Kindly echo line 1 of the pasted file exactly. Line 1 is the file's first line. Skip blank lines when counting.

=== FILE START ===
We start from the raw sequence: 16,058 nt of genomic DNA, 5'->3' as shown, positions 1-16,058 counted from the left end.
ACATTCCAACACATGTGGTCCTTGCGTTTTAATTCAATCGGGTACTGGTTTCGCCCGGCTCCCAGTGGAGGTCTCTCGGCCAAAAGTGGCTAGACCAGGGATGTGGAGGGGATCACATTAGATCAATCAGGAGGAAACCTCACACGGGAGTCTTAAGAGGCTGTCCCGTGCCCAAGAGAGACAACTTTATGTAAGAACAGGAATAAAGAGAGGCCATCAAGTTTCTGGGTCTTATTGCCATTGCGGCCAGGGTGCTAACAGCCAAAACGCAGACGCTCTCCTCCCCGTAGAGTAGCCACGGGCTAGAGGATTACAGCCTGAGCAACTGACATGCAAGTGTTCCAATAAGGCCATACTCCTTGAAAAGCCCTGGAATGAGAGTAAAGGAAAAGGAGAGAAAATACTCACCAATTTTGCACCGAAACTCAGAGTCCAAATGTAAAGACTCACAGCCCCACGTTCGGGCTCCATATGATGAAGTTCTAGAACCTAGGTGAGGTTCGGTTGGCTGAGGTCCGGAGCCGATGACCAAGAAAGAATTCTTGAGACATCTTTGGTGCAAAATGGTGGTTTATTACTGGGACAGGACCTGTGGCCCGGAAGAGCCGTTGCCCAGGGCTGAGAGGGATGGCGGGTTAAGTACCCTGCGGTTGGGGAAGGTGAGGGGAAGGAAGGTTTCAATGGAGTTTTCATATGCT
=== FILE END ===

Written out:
We start from the raw sequence: 16,058 nt of genomic DNA, 5'->3' as shown, positions 1-16,058 counted from the left end.